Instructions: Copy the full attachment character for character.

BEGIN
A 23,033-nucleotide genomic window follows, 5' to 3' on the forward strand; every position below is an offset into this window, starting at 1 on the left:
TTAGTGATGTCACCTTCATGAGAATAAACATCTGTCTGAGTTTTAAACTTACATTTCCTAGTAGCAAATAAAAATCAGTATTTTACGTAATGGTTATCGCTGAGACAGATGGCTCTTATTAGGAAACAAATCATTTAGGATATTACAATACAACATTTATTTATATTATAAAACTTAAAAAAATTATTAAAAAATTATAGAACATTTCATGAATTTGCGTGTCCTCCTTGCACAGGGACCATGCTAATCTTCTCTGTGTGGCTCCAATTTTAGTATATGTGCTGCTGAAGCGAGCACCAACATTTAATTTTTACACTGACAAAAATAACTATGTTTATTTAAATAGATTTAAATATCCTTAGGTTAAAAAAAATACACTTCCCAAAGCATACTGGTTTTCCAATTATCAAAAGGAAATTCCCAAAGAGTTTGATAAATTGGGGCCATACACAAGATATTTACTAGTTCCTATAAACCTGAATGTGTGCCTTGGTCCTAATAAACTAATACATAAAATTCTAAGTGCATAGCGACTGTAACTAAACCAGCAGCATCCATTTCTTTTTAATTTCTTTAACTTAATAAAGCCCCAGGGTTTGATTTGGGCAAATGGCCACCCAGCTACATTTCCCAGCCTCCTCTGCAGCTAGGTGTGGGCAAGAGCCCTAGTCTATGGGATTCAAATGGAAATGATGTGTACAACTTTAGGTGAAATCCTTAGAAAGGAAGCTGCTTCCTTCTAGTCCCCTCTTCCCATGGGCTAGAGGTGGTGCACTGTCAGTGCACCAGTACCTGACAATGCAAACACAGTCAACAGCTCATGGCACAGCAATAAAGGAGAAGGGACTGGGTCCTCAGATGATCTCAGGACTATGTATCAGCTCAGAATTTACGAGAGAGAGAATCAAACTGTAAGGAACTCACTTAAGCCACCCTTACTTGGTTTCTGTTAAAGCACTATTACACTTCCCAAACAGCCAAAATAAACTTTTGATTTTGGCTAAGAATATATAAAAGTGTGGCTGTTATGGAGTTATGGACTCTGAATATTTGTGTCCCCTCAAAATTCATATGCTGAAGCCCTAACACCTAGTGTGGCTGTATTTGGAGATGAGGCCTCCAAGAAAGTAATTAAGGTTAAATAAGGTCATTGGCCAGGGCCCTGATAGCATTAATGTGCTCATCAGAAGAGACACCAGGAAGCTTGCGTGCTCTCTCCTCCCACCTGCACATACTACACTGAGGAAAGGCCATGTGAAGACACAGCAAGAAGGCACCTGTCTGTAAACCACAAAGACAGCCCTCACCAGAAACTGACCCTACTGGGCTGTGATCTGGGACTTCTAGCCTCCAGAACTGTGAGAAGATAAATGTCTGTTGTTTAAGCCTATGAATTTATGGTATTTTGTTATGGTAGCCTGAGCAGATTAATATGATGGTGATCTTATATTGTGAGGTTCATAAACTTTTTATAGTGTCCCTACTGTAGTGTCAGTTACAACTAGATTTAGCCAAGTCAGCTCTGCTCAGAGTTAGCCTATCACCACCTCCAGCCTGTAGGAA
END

A 23,033-nucleotide genomic window follows, 5' to 3' on the forward strand; every position below is an offset into this window, starting at 1 on the left:
TTAGTGATGTCACCTTCATGAGAATAAACATCTGTCTGAGTTTTAAACTTACATTTCCTAGTAGCAAATAAAAATCAGTATTTTACGTAATGGTTATCGCTGAGACAGATGGCTCTTATTAGGAAACAAATCATTTAGGATATTACAATACAACATTTATTTATATTATAAAACTTAAAAAAATTATTAAAAAATTATAGAACATTTCATGAATTTGCGTGTCCTCCTTGCACAGGGACCATGCTAATCTTCTCTGTGTGGCTCCAATTTTAGTATATGTGCTGCTGAAGCGAGCACCAACATTTAATTTTTACACTGACAAAAATAACTATGTTTATTTAAATAGATTTAAATATCCTTAGGTTAAAAAAAATACACTTCCCAAAGCATACTGGTTTTCCAATTATCAAAAGGAAATTCCCAAAGAGTTTGATAAATTGGGGCCATACACAAGATATTTACTAGTTCCTATAAACCTGAATGTGTGCCTTGGTCCTAATAAACTAATACATAAAATTCTAAGTGCATAGCGACTGTAACTAAACCAGCAGCATCCATTTCTTTTTAATTTCTTTAACTTAATAAAGCCCCAGGGTTTGATTTGGGCAAATGGCCACCCAGCTACATTTCCCAGCCTCCTCTGCAGCTAGGTGTGGGCAAGAGCCCTAGTCTATGGGATTCAAATGGAAATGATGTGTACAACTTTAGGTGAAATCCTTAGAAAGGAAGCTGCTTCCTTCTAGTCCCCTCTTCCCATGGGCTAGAGGTGGTGCACTGTCAGTGCACCAGTACCTGACAATGCAAACACAGTCAACAGCTCATGGCACAGCAATAAAGGAGAAGGGACTGGGTCCTCAGATGATCTCAGGACTATGTATCAGCTCAGAATTTACGAGAGAGAGAATCAAACTGTAAGGAACTCACTTAAGCCACCCTTACTTGGTTTCTGTTAAAGCACTATTACACTTCCCAAACAGCCAAAATAAACTTTTGATTTTGGCTAAGAATATATAAAAGTGTGGCTGTTATGGAGTTATGGACTCTGAATATTTGTGTCCCCTCAAAATTCATATGCTGAAGCCCTAACACCTAGTGTGGCTGTATTTGGAGATGAGGCCTCCAAGAAAGTAATTAAGGTTAAATAAGGTCATTGGCCAGGGCCCTGATAGCATTAATGTGCTCATCAGAAGAGACACCAGGAAGCTTGCGTGCTCTCTCCTCCCACCTGCACATACTACACTGAGGAAAGGCCATGTGAAGACACAGCAAGAAGGCACCTGTCTGTAAACCACAAAGACAGCCCTCACCAGAAACTGACCCTACTGGGCTGTGATCTGGGACTTCTAGCCTCCAGAACTGTGAGAAGATAAATGTCTGTTGTTTAAGCCTATGAATTTATGGTATTTTGTTATGGTAGCCTGAGCAGATTAATATGATGGTGATCTTATATTGTGAGGTTCATAAACTTTTTATAGTGTCCCTACTGTAGTGTCAGTTACAACTAGATTTAGCCAAGTCAGCTCTGCTCAGAGTTAGCCTATCACCACCTCCAGCCTGTAGGAA